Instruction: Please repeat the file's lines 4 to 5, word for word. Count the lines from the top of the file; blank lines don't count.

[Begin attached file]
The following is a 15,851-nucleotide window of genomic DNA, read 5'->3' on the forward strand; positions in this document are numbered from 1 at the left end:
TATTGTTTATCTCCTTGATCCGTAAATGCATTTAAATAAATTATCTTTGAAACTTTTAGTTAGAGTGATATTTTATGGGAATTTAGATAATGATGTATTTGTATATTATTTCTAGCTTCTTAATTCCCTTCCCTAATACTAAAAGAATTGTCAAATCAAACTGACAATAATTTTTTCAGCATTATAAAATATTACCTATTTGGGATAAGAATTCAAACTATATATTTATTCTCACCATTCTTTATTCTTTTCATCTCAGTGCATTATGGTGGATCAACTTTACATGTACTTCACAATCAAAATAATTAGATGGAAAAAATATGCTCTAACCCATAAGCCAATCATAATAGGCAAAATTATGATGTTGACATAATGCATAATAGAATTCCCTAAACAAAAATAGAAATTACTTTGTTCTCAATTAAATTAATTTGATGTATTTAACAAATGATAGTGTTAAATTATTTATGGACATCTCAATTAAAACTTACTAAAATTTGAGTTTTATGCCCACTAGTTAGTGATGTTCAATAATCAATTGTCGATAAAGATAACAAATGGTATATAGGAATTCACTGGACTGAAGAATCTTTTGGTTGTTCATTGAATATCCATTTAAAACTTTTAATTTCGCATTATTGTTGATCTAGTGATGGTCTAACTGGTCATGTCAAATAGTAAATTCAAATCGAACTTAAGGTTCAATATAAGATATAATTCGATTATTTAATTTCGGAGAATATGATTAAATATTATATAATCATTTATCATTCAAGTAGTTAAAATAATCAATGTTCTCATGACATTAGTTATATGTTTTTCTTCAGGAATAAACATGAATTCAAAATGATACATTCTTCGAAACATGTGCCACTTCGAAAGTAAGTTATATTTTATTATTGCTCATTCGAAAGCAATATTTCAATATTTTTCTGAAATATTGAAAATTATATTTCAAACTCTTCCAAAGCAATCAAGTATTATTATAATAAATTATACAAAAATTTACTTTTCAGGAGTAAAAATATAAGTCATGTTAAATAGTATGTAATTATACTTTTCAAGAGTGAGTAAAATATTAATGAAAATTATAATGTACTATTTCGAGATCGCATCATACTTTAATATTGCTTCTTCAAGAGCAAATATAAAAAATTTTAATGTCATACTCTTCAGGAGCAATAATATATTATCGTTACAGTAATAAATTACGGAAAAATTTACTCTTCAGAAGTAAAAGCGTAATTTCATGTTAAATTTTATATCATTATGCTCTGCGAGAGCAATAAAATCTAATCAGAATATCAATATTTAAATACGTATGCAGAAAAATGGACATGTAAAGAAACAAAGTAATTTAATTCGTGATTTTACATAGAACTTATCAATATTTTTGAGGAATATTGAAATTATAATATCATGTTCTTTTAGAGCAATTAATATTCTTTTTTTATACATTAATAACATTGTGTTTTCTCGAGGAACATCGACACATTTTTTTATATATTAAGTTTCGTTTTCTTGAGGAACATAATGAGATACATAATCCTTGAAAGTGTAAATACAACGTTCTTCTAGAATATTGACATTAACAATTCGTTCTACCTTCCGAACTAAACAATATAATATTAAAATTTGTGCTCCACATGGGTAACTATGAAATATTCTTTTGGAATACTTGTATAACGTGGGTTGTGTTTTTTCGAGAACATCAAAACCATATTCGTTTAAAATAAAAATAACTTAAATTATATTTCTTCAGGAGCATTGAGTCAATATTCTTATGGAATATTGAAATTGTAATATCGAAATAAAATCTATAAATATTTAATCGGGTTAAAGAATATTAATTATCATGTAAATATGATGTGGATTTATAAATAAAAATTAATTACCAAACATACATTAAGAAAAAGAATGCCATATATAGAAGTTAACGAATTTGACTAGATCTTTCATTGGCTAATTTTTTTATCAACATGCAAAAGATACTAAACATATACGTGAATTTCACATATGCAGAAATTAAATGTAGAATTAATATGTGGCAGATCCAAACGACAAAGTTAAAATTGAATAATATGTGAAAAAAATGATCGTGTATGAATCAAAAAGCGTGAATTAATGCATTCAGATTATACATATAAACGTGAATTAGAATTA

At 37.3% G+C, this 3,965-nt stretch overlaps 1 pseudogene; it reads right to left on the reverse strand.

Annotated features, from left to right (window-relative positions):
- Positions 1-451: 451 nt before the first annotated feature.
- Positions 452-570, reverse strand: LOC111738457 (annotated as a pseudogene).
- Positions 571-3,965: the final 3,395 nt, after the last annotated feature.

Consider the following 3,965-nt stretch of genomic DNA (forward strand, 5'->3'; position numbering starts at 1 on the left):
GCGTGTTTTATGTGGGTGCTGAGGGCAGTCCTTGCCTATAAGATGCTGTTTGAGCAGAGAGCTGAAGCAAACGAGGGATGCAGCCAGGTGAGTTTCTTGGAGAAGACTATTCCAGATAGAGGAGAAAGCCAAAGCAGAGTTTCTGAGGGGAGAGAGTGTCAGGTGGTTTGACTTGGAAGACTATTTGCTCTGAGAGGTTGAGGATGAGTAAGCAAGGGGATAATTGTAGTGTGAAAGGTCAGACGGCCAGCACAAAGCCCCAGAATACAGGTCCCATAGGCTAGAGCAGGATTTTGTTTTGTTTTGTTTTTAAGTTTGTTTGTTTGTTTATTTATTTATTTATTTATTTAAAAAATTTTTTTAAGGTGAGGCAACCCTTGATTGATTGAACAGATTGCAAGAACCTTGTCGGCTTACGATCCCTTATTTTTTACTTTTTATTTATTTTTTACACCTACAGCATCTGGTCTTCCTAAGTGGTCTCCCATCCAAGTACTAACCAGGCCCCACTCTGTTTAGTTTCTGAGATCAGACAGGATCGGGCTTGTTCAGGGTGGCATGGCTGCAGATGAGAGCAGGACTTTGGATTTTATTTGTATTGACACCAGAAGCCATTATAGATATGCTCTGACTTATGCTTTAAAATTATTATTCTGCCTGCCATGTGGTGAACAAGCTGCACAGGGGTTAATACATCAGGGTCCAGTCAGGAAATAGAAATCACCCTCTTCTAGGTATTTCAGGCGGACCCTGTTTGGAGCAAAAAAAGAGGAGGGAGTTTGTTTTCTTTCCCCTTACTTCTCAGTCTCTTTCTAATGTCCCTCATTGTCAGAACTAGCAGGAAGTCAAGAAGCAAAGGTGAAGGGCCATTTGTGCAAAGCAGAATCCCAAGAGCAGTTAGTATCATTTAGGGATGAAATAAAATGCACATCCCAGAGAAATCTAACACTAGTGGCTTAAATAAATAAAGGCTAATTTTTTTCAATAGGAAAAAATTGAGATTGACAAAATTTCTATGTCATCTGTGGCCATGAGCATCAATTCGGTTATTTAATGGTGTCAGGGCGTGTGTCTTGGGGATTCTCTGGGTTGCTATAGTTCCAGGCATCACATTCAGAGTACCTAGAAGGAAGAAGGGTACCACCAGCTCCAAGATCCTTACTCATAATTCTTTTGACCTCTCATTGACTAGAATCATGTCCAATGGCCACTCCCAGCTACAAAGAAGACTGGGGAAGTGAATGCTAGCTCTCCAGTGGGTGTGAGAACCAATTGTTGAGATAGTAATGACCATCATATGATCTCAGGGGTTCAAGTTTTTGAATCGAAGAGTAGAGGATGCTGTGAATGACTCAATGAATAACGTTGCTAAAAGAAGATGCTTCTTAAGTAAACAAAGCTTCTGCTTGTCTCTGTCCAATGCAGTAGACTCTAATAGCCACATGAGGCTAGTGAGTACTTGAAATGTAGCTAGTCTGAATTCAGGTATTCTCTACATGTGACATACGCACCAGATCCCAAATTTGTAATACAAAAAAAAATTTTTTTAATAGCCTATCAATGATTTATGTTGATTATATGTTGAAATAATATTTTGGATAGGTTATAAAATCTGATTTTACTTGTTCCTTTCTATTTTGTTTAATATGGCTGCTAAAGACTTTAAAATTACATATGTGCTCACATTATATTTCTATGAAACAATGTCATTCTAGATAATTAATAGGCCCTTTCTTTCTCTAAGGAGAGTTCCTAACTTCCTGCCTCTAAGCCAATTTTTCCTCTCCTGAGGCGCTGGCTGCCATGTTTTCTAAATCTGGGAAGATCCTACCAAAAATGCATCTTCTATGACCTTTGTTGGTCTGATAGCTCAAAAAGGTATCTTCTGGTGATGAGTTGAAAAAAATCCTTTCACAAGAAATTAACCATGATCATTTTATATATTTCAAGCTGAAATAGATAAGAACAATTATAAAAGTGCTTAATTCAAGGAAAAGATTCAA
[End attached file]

Annotated features, from left to right (window-relative positions):
- Positions 1-451: 451 nt before the first annotated feature.